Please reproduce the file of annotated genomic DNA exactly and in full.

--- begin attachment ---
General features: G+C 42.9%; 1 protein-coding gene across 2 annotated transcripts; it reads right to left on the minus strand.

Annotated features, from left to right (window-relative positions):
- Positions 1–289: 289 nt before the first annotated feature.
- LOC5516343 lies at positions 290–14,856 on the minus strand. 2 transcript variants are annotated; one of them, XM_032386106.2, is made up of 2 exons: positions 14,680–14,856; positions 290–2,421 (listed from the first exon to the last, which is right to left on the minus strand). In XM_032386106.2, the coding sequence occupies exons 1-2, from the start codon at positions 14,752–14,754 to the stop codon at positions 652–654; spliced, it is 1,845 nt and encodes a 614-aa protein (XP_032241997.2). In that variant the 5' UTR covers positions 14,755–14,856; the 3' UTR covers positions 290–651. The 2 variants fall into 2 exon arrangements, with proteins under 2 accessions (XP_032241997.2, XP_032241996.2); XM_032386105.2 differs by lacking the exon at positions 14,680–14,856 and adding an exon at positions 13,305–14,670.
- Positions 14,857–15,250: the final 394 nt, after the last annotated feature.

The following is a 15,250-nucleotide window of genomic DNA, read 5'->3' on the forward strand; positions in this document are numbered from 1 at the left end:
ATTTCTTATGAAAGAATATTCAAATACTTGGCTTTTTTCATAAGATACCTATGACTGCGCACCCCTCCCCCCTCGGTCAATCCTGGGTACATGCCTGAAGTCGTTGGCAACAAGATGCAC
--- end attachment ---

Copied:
General features: G+C 42.9%; 1 protein-coding gene across 2 annotated transcripts; it reads right to left on the minus strand.

Annotated features, from left to right (window-relative positions):
- Positions 1–289: 289 nt before the first annotated feature.
- LOC5516343 lies at positions 290–14,856 on the minus strand. 2 transcript variants are annotated; one of them, XM_032386106.2, is made up of 2 exons: positions 14,680–14,856; positions 290–2,421 (listed from the first exon to the last, which is right to left on the minus strand). In XM_032386106.2, the coding sequence occupies exons 1-2, from the start codon at positions 14,752–14,754 to the stop codon at positions 652–654; spliced, it is 1,845 nt and encodes a 614-aa protein (XP_032241997.2). In that variant the 5' UTR covers positions 14,755–14,856; the 3' UTR covers positions 290–651. The 2 variants fall into 2 exon arrangements, with proteins under 2 accessions (XP_032241997.2, XP_032241996.2); XM_032386105.2 differs by lacking the exon at positions 14,680–14,856 and adding an exon at positions 13,305–14,670.
- Positions 14,857–15,250: the final 394 nt, after the last annotated feature.

The following is a 15,250-nucleotide window of genomic DNA, read 5'->3' on the forward strand; positions in this document are numbered from 1 at the left end:
ATTTCTTATGAAAGAATATTCAAATACTTGGCTTTTTTCATAAGATACCTATGACTGCGCACCCCTCCCCCCTCGGTCAATCCTGGGTACATGCCTGAAGTCGTTGGCAACAAGATGCAC